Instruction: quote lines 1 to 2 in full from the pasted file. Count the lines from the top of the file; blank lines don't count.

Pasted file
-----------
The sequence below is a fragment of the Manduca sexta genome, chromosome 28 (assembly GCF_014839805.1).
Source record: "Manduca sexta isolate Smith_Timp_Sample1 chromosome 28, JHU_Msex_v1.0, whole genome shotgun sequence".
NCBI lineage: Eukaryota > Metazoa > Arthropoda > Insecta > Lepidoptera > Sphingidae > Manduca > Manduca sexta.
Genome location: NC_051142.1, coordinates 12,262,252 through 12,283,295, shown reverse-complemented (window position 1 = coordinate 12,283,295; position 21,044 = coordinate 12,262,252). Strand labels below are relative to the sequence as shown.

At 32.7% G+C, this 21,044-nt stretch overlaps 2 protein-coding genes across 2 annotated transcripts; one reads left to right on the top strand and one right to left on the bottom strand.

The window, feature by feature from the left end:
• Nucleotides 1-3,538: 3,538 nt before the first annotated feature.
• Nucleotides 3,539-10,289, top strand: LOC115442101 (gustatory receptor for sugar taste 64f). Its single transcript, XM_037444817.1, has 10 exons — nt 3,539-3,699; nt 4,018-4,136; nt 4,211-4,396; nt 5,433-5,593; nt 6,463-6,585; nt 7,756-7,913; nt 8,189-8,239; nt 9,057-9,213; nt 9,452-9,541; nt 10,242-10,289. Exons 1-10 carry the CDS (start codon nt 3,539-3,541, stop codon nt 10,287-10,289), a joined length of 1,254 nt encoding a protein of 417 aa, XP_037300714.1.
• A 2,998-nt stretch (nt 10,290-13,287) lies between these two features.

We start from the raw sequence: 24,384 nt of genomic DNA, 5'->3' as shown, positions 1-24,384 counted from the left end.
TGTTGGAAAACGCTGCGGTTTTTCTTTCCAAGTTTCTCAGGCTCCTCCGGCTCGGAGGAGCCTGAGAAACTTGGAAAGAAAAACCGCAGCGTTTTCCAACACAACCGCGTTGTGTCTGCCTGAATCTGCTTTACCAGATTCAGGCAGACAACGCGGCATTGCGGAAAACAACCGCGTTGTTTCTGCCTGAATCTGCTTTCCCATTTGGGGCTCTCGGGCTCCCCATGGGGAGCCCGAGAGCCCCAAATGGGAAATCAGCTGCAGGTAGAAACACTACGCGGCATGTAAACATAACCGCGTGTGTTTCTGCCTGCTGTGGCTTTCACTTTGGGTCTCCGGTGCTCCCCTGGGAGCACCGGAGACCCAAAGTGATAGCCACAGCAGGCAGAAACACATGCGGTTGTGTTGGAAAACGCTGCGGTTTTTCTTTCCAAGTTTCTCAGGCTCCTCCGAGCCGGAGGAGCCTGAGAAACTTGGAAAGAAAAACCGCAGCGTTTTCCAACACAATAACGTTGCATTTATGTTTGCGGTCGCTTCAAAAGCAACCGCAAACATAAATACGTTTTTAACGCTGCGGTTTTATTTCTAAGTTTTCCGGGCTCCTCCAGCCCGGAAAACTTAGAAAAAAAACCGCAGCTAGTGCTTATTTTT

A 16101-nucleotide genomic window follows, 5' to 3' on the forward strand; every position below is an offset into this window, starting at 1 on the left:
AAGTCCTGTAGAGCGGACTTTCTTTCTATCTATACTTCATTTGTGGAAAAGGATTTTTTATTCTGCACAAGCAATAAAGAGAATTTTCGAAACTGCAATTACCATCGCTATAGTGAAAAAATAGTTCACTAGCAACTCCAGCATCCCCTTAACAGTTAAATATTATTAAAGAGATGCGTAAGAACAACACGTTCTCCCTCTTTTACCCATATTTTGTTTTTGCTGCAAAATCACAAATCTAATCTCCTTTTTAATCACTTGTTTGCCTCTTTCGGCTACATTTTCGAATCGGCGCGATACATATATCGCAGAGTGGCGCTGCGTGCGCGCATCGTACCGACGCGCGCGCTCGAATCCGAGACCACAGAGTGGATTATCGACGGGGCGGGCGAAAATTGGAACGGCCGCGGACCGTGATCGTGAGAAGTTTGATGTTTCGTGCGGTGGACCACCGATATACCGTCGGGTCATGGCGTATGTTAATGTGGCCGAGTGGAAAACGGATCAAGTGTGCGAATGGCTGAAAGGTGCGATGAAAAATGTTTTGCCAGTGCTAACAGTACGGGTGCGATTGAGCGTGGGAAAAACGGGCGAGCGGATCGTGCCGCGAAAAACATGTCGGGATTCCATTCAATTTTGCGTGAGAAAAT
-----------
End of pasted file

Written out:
The sequence below is a fragment of the Manduca sexta genome, chromosome 28 (assembly GCF_014839805.1).
Source record: "Manduca sexta isolate Smith_Timp_Sample1 chromosome 28, JHU_Msex_v1.0, whole genome shotgun sequence".